Furthermore, the impact of age structural-change was not the same for each offence category in either the retrospective or prospective analyses. Where analyses of offence categories for both males and females were undertaken, the effect of structural ageing was generally the same for both sexes; this is despite males accounting for more crime than females. Sexual offences for males showed the least impact from age structural change (having no real influence on observed numbers); this is an offence category which generally has an older age distribution of offenders than many other offences. The greatest effect was evident for offences against property (reducing observed numbers by as much as 13%). It should be noted that offences against property will have made the greatest contribution to change in overall apprehension levels, because it is both the largest offence category in the analyses and the category most characterised by youthful offending.
Although not examined in this paper, it is possible that there would be some variation in the level of age structural change across the offences falling under the broad categories analysed here (eg break and enter compared with offences against property). Analyses of trends in the United States have found some evidence of such variation (see Steffensmeier & Harer 1991, 1987).
All Australian states and territories have experienced structural ageing; despite this paper focusing on South Australia, offence levels for all jurisdictions can therefore be expected to have been influenced by this demographic phenomenon. However, the onset of structural ageing has not been homogenous across Australia. For example, the population of the Northern Territory is much younger, and the populations of South Australia and Tasmania somewhat older, than the national population (Jackson 2004). In this regard, the impact of structural ageing on crime could not be expected to be the same across the nation. Previous analyses indicated that structural ageing has had a greater impact on reducing prison population size for the younger Northern Territory population than for the older South Australian population (20.9% compared with 13.8%; Rosevear 2007).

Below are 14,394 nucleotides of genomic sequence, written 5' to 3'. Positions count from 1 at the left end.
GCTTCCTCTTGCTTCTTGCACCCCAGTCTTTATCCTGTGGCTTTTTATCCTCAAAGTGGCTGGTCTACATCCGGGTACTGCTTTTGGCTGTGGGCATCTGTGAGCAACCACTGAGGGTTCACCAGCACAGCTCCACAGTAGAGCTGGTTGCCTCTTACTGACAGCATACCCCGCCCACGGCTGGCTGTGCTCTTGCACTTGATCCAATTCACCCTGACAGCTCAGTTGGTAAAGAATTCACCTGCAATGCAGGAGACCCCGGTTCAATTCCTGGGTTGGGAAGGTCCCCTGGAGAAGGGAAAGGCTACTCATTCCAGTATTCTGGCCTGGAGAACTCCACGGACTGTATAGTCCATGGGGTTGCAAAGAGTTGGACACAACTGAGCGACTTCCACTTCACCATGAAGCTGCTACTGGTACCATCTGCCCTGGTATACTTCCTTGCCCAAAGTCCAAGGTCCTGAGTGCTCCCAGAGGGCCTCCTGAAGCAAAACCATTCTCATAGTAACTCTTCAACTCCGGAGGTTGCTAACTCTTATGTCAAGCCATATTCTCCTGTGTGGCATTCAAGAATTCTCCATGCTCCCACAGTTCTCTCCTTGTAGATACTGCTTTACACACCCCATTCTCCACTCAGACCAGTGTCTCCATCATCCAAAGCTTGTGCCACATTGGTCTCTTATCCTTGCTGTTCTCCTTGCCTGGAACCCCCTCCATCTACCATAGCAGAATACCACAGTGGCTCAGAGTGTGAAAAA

Similarly, due to differences in the age structure of ethnic groups in Australia, the level of age structural change may vary by population group. One example in this respect is the Indigenous population, which has a somewhat younger age structure than the overall Australian population.
More recent data than that used in the analyses presented here are now available, but the level of reduction in apprehension levels attributed to structural ageing should not be very different.